Capital One Says Data Breach Affected 100 Million Credit Card Applicants

Capital One announced Monday that a hacker breached data of nearly 100 million credit card applicants, and that thousands of bank account and Social Security numbers had been taken in the process.

Court records show that the FBI arrested Paige A. Thompson from Seattle, according to the Washington Post.

Capital One chairman and chief executive Richard D. Fairbank said he was sorry for the breach, and that he was committed to making things right.

"While I am grateful that the perpetrator has been caught, I am deeply sorry for what has happened," Fairbank said. "I sincerely apologize for the understandable worry this incident must be causing those affected and I am committed to making it right."

The Capital One breach is one of the bigger hacks ever on a financial services firm. Capital One said the data breach could cost the company well more than $100 million, maybe upwards of $150 million.

The company based in Virginia said no log-in information had been obtained, nor had most of the Social Security numbers been taken.

Equifax, one of the three major credit-reporting agencies, reported in 2017 that personal information was stolen from 147 million people, and just last week U.S. regulators reached a $700 million settlement in that case.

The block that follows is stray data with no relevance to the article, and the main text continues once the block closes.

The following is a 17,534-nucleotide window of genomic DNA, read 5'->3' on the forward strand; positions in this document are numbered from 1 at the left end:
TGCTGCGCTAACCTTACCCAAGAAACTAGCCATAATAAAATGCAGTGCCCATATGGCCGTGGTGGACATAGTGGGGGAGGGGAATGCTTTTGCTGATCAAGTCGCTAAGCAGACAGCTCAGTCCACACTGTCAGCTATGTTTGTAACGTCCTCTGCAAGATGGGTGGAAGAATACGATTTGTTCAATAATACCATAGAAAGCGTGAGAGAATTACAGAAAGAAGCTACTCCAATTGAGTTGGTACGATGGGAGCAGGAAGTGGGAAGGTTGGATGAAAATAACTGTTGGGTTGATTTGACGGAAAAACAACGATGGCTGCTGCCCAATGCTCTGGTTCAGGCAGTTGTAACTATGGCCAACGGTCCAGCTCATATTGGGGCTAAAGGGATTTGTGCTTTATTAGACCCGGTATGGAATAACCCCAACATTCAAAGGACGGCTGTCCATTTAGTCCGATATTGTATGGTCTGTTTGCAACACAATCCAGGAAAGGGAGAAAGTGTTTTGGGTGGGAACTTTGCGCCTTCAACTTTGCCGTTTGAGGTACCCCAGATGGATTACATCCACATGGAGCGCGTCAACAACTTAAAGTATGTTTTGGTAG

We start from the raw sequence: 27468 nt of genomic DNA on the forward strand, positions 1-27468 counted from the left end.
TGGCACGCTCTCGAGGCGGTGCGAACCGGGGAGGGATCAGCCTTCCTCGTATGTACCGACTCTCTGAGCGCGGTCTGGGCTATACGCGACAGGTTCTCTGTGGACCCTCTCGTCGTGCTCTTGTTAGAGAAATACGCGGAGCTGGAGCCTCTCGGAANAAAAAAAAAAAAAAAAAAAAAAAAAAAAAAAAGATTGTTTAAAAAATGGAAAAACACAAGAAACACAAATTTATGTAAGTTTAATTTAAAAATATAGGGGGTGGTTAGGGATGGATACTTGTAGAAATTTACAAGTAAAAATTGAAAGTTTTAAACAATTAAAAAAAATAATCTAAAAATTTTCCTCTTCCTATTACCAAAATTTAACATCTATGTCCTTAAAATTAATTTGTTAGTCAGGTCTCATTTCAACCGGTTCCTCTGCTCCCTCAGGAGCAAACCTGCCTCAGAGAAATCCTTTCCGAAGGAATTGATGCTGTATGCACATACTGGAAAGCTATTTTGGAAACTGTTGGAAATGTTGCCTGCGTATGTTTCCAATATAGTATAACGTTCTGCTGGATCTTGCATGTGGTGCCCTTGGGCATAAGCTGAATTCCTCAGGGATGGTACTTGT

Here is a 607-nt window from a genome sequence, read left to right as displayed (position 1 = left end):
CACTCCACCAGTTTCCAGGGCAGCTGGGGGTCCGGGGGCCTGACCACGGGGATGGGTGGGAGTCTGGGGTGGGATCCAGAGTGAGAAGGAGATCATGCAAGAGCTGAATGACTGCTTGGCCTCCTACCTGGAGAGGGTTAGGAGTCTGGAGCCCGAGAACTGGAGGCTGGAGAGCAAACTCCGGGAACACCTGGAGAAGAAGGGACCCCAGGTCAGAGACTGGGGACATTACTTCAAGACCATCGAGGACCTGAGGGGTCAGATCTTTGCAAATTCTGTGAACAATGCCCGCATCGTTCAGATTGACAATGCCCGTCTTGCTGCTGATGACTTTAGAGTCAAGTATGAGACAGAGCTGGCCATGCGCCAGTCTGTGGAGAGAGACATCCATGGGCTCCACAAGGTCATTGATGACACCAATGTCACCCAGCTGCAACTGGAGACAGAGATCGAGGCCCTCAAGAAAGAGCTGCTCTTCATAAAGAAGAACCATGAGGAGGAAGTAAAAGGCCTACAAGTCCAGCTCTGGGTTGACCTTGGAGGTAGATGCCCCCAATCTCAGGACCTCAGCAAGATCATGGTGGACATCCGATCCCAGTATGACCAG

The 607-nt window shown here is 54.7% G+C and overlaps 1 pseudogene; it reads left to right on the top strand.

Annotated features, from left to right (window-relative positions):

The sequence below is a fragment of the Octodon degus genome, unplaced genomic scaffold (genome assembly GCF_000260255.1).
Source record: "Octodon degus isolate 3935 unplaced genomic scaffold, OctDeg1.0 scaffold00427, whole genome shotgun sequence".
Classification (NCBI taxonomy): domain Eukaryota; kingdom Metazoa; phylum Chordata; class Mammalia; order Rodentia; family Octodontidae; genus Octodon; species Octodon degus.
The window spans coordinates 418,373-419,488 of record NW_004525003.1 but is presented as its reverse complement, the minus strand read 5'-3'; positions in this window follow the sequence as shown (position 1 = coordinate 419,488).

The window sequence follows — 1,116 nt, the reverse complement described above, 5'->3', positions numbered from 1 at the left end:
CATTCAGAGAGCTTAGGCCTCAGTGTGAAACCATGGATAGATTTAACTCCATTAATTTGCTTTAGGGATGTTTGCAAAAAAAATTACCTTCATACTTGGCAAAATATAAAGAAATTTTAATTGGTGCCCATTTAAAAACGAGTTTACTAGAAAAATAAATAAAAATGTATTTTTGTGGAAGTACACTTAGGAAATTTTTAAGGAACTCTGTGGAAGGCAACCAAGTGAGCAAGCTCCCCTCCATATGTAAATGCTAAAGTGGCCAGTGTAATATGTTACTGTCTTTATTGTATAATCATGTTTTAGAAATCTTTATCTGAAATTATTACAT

The arrest in the Capital One case was made rather quickly, mostly because Thompson gloated online.

In a criminal complaint filed in federal court, authorities say Thompson, during online conversations, often used the term "erratic" as a name while posting. They say she is suspected of "exfiltrating and stealing information, including credit card applications and other documents, from Capital One."

Thompson remains in jail while awaiting a detention hearing that is scheduled for Thursday.

FBI special agent Joel Martini signed the criminal complaint that says Thompson "made statements on social media for evidencing the fact that she has information of Capital One, and that she recognizes that she has acted illegally."

In one particular online post, Thompson, or "erratic," wrote: "I've basically strapped myself with a bomb vest, [expletive] dropping capitol ones dox and admitting it."

Thompson's lawyer didn't respond for comment.

"Although some of the information in those applications (such as Social Security numbers) has been tokenized or encrypted, other information including applicants' names, addresses, dates of birth and information regarding their credit history has not been tokenized," the complaint stated.

The bank told the FBI that it's likely "tens of millions of applications and approximately 77,000 bank account numbers" were breached. This includes about 140,000 Social Security numbers.

Capital One first learned of the hacker on July 17, according to the complaint.

Computer Hack Data Breach
Close-up of code on a computer screen for the Apache Struts framework, which was exploited by computer hackers using a Remote Code Execution exploit in order to allegedly steal the personal information of millions of people from credit bureau Equifax, October 2, 2017. Photo by Smith Collection/Gado/Getty Images